I can’t tell you how delightful this tastes. Do try and let us know how it worked for you. You can caramelize a few makhanas in five minutes for this parfait so go for it.

Bengali Kachcha Aamer Mishti Chutney


The one is the down right corner is without sweet for my mother. If you use sugar instead of jaggery the color will be golden yellow.

It is amazing how certain dishes are prepared and relished all across India with slight variations in the spices. This version of launji is slightly different from the one I make North Indian style.  Here is the recipe for Meethi Khathai as called it since childhood.

In this version of kachcha Aamer mishti chutney I have used panch phoron. I keep the mango stones ( guthli) in the dish as I love to suck on the spicy tangy sweet guthli. I also keep a lot of liquid in this. A mandatory side dish in summer when the markets are flooded with raw and ripe mangoes.

You can have a bowlful on its own or pair it with steamed rice, paratha, roti etc. Some people peel the mangoes in this dish but I keep the peel.

One more thing that I do is marinate the raw mango slices with red chili and salt for 10 minutes so that the fruit releases water and softens a little.

It quickens the cooking process too.

Here’s a simple way to make this wonder dish.

Ingredients –

Raw mangoes – 1/2 kg (4 medium size)

Organic Jaggery (grated/powder) – 1/2 cup / as desired ( I prefer the chutney a little sour) Fresh grated ginger – 1/2 tbsp

Water -3-4 cups 9 depends on how much liquid you need)

Whole dry red chilies – 2-3

Black mustard seeds – 2-3 tsp

Panch Phoran – 1 tsp (roasted and pounded cumin, fenugreek, mustard, nigella and fennel seeds)

Salt – to taste

Turmeric powder – 1 tsp

Red chilli powder – 1 tsp

Mustard oil – 2 tbsp

Steps – 

Wash and cut mangoes with skin lengthwise. Keep the stone.

In a wide plate keep the mango slices and stones, sprinkle salt and red chilli powder and rub it in till every piece is coated. Let it rest.

After 10 minutes heat mustard oil in a thick bottom pan.

Add the mustard seeds and dry red chilli as a tempering. Once the seeds crackle, add the marinated mango pieces and the mango stones. Give a good stir.

Saute it for 5-10 minutes n low medium heat and then stir in grated ginger and turmeric.

Add water to your liking, increase heat and bring it to boil. This preparation is a bit thin so I keep one and half cup extra jhol over the amount needed to cover the mango pieces.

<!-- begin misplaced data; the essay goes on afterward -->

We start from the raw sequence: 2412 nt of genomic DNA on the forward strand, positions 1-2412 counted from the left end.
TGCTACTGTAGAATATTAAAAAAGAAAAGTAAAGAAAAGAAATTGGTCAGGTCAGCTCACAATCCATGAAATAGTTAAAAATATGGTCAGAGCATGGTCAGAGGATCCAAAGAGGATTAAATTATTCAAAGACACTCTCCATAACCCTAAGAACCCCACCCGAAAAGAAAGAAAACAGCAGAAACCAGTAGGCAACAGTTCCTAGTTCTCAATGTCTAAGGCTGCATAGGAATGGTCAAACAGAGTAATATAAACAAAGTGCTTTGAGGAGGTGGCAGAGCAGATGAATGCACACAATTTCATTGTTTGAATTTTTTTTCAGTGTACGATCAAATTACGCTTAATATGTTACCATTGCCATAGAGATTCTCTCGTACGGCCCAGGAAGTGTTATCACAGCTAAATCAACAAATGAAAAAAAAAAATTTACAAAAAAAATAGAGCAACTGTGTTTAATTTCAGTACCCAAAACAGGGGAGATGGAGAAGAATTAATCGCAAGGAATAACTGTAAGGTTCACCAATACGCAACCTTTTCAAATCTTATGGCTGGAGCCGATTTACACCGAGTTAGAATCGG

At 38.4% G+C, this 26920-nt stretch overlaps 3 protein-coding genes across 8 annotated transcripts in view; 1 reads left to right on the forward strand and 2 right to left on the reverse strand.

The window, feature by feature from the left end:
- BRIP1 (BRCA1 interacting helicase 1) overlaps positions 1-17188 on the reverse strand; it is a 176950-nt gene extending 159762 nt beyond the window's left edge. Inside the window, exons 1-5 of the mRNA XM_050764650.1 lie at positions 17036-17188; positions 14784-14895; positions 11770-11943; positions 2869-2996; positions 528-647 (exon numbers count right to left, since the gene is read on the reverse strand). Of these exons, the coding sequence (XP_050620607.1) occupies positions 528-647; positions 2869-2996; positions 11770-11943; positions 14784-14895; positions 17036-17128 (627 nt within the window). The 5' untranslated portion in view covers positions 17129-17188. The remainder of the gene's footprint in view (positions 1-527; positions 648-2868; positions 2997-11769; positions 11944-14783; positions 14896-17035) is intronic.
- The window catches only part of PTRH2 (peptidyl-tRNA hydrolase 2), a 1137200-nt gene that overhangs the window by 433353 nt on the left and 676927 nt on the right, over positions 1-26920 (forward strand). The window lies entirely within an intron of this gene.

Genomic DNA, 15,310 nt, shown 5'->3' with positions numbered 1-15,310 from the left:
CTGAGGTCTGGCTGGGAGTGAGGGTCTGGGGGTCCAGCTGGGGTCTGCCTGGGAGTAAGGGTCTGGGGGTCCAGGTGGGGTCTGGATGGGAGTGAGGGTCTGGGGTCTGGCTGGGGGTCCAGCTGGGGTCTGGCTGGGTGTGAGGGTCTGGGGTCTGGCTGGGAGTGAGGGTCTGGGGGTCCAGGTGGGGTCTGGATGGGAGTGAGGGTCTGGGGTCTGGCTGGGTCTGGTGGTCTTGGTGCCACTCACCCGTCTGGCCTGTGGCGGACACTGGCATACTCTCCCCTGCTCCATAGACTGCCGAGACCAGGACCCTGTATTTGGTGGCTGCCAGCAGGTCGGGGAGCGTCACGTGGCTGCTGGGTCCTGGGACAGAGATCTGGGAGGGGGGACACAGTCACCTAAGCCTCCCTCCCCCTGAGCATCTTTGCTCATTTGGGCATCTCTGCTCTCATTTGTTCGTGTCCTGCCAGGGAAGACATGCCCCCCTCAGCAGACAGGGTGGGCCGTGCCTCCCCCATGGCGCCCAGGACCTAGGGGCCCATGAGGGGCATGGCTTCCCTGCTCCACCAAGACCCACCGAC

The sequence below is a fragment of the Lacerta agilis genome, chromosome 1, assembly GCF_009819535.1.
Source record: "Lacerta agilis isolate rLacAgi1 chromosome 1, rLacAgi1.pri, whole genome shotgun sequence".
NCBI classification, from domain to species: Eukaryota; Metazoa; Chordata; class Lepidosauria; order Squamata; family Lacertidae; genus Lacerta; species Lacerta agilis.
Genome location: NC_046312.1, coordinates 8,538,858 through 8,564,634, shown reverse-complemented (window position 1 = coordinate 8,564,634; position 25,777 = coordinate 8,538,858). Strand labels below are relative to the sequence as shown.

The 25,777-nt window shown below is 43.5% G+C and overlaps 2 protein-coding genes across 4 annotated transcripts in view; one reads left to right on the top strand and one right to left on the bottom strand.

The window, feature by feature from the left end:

Once the liquid starts boiling lower the heat and let the mango cook till soft yet firm. Don’t let it disintegrate.

At this point add the jaggery. You can use Sugar too. Mix well. Test for sweetness, salt and spice threshold. Add if required more. If you add the jaggery/sugar before the mangoes won’t soften so make sure the mango pieces have softened to your satisfaction.

Sprinkle the panch phoran and stir. Turn off the gas and let it cool to room temperature.

Spoon the aam er chutney in a glass bowl or Jar. Always use glass containers for sour dishes.

You can keep this in an airtight container for 5-7 days in the fridge.

Use dry, clean spoons to take out the chutney.

Relish this side dish as a post meal dessert or with steamed rice or luchi.

Note – If you do not have panch phoran you can use bhaja masala or roasted cumin and roasted fennel powder too.

Homemade Basic & Fruit Juice Infused Rasgullas


shows how Instagram addiction works. Forgot to keep a copy without heart emoticons.

Pressure cooker Rasgullas:

Cooking is not just about creativity it’s mainly science. I’ve been dying to get the rasgullas right since sometime and though they always tasted good something was amiss. Recently I decided to do some research and the most trusted source for that is Sangeeta Khanna’s blog. I read her recipe and immediately knew what was wrong. The art of making the right chena for good soft spongy rasgullas lies in doing it the scientific way and that’s where I was going wrong. I tried her method and Voila! the rasgullas came out excellent. I made them a few times before posting the recipe here.

This time I tried the fruit juice infused rasgullas too from her blog. The yummiest ever. I did some variations of my own.

Here’s how you make the softest chena for any Bengali Mithai and especially Rasgullas. If this step goes wrong the rasgullas may not turn out the way they should. There is no substitute for this step. Market bought Paneer is NOT a replacement to homemade chena. The perfect rasgullas are soft, porous and spongy not rubbery or chewy.

This Nolen Gurer Sondesh recipe has the steps to make perfect chena and also the link to Sangeeta’s blog post. Do check it out.

So as we now know that rasgullas are soft balls of Indian cottage cheese dunked in sugar syrup. They are boiled in the syrup or in plain water if going into a fruit juice cocktail ..

Now the Ingredients and the steps.

Ingredients : 

To make chena :

Full fat milk / Cow’s milk – 2 Cups

Juice of lemon – 1/2 lemon  or 4 tbsp curd (home cultured preferably)  or  1-2 tbsp white vinegar

For Basic Rasgullas – 

Water for syrup – 600 ml approx

Sugar – 200  gm

Steps :

Once the chena is ready take in out in a large plate and rub and knead with the heals of your palm till you get a smooth, lump free cohesive dough. When you feel the fat from the cheese on your hand its done. Do not overdo it. Make a smooth ball of it and cover with a damp cloth. If the chena crumbles then it is not good for making any sweets, use it for stuffing parathas, cutlets or make a veggie with it. A dry chena will disintegrate in the syrup or boiling water so it needs to be soft and cohesive mass.